Our Gospel is a parable. One never masters a parable. There is always more to be learned. Joe's life and death are a parable. We will only discover the full meaning of this moment that unites sadness and hope. The glory that God holds in store for Joe and for all of us is always in the process of being revealed.

I remember very clearly the first time I met Joe and the last time I got to speak with him at length. Both occurred as we were standing at a reception enjoying "rich foods and choice wines." Isaiah tells us that's what eternity looks like and I feel in communion with Joe, who now enjoys the banquet that will never end. For us who gather here, the foretaste and promise of that eternal banquet is the Eucharist. In celebrating the Eucharist, God makes it possible for the sadness of death to give way to the bright promise of immortality. Gathered here around the scriptures, the altar and Joe's mortal remains we come to know that we are one body in Christ and individually parts of one another. We are religiously embodied, bound to Christ with Joe and one another. This unity does not end with death for in Christ all are alive.

Following the Mass more than 200 gathered at the college for a reception of drinks and light foods. During the reception, NCR former editor, now books editor, Arthur Jones, offered some reflections. Jones once headed the Washington bureau where he took Joe in as an intern in 1984. Jones is godfather of one of Joe's sons, Zachary, and has been close to the Feuerherd family for years. The following is a script of Jones' comments:

NCR's readers probably detected in Joe's writing an undercurrent of his famed dry wit. Here are two samples, with Joe's theological skills well-evidenced in the first.

Early 1980s: Time for some great newspapering -- Reagan was president, Catholic social activism at its peak. Joe and Jones in Washington. We loved the movie "The Front Page": Joe -- Hildy Johnson; Jones -- Walter Burns. As a tempo break we decided to deconstruct "The Front Page" into a Christian morality tale.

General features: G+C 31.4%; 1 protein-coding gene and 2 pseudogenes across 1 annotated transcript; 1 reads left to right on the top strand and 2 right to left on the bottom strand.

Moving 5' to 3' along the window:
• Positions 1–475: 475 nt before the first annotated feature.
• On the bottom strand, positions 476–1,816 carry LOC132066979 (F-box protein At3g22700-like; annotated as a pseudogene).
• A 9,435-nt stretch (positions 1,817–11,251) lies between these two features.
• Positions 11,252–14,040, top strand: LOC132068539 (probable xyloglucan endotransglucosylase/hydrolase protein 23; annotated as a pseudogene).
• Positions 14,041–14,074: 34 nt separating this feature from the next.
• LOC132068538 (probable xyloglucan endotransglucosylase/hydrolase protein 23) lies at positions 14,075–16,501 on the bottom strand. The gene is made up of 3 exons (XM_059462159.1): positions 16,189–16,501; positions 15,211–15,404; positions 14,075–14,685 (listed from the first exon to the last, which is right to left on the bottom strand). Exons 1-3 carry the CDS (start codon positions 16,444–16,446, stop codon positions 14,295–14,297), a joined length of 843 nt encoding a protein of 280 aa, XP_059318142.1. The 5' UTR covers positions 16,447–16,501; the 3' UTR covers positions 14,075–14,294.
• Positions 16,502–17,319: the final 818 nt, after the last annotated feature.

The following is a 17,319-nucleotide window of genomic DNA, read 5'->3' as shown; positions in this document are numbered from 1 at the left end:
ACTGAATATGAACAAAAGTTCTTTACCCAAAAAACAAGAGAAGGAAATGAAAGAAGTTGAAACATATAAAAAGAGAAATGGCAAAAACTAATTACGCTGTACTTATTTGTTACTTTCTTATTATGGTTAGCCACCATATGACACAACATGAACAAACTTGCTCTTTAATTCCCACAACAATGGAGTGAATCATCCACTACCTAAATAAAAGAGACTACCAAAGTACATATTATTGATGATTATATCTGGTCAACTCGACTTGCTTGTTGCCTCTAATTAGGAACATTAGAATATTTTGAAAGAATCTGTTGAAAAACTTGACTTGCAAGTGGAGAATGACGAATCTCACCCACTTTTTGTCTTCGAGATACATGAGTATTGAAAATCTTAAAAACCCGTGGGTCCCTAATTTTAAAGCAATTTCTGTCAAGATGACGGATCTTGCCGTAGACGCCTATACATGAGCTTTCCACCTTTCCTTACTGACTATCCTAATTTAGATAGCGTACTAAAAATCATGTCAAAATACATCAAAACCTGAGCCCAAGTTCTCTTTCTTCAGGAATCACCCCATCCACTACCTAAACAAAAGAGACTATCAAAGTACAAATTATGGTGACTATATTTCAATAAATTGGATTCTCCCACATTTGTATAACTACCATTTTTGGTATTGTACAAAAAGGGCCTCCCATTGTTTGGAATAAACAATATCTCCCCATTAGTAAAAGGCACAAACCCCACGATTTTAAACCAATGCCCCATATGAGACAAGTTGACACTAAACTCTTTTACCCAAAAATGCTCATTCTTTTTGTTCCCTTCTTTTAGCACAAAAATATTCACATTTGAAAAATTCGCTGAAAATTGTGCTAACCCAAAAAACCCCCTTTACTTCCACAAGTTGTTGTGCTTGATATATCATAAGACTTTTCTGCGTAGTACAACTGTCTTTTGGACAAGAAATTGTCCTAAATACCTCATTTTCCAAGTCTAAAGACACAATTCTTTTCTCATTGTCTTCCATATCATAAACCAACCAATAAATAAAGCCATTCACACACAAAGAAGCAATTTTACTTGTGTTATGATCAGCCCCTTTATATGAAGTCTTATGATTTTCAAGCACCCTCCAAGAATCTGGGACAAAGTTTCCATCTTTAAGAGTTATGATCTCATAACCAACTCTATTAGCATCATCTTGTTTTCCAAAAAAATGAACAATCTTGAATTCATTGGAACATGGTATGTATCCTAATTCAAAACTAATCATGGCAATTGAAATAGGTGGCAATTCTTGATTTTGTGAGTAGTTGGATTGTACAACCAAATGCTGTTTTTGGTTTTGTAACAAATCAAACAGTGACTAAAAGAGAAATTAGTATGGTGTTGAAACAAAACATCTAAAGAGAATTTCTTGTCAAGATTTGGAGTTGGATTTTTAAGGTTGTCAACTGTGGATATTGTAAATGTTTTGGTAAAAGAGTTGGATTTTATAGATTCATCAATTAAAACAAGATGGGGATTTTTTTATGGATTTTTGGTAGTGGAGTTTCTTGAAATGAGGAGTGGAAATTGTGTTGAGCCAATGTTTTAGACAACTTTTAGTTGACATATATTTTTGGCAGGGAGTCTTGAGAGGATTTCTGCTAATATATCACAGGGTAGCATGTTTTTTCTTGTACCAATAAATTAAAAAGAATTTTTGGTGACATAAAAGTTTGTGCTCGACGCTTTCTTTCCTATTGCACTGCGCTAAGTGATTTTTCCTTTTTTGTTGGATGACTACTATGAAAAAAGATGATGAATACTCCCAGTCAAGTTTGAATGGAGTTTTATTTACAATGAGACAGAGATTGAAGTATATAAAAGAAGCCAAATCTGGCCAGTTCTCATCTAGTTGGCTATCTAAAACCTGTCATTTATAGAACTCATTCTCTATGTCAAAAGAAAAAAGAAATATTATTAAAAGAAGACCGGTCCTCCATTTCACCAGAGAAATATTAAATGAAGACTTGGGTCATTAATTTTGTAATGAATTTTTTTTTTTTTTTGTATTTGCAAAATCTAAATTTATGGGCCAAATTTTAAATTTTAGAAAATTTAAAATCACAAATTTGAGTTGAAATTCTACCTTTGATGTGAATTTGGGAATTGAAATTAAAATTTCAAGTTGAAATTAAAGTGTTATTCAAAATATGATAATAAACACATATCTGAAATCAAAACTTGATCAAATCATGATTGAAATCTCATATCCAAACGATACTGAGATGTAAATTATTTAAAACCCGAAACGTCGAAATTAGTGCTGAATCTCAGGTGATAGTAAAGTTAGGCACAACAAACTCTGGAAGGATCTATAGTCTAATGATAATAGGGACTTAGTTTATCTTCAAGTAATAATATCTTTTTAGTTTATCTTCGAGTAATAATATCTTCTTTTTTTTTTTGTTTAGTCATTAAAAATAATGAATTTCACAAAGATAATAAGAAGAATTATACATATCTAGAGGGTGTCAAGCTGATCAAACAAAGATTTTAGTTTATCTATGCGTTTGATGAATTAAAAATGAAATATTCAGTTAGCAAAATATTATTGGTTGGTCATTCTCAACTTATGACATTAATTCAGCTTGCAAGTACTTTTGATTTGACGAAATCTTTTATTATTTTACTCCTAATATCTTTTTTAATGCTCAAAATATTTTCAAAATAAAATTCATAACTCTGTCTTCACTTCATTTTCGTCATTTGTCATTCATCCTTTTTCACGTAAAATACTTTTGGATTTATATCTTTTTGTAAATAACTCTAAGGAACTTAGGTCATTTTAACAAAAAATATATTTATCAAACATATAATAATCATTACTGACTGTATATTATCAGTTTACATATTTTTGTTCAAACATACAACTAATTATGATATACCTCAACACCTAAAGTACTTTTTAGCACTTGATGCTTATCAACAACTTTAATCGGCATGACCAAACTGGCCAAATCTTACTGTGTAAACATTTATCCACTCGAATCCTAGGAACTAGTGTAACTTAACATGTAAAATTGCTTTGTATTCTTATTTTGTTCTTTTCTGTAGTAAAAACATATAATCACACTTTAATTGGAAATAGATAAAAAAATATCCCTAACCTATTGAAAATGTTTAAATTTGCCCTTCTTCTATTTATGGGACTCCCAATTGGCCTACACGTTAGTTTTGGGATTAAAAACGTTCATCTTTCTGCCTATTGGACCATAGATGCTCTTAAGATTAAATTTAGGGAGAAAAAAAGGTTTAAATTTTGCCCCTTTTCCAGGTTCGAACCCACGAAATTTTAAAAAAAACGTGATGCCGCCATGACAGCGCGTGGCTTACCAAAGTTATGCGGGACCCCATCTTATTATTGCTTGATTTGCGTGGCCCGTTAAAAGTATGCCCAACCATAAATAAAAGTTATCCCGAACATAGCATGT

Kind-hearted whore, a change-the-world, love-the-outcasts innocent young man condemned to death. The Pharisees: a newsroom filled with cynical Irish Catholics and Chicago Jews. Caiaphas: the sheriff. Pontius Pilate: the mayor.
Hildy Johnson -- Luke, the journalist. Walter Burns was harder, Apostle Paul, alternating between exhortation and self-pity. We needed Catholic-Christian-theological documentary evidence. Joe found it: Walter Burns barks at production manager Duffy about having enough newsboys for the extra press run. Duffy replying: “It's all set, we got 300 extra newsboys tomorrow. St. Paul's parochial school is going to be playing hookie.”

Twenty-five years later, Joe was Walter Burns; the rest of us were Hildy Johnsons ...

Twelve days ago, and a tale in two parts. In 1987 Tom Wolfe's Bonfire of the Vanities was published. Wall Street trader (Tom Hanks in lousy movie version) gets lost in the Bronx and kills an African-American kid -- the kid something of a hustler. The lamentation chorus builds, the prosecution and the newspapers buff up the kid's resume and describe him as "an honor student."

Thereafter, every time Joe or I saw a newspaper reference to an honor student caught up in the news for worse rather than better, it frequently showed it to be a dubious claim. We traded items.

Part two: On May 19 last, from bed, Joe e-mailed me that he had written his own short formal obituary announcement, had appended a mailing list of zillions for receipt, and had charged his brother Vic with overseeing its distribution.

I emailed Joe:
"I love the arrant shamelessness of it."
Joe shot back by e-mail:
"I was an honor student."

And finally, we say:

Eternal rest grant unto our brother, Joe, O Lord, and let perpetual light shine upon him. May his soul, and the souls of all the faithful departed, through your mercy, rest in peace. Amen.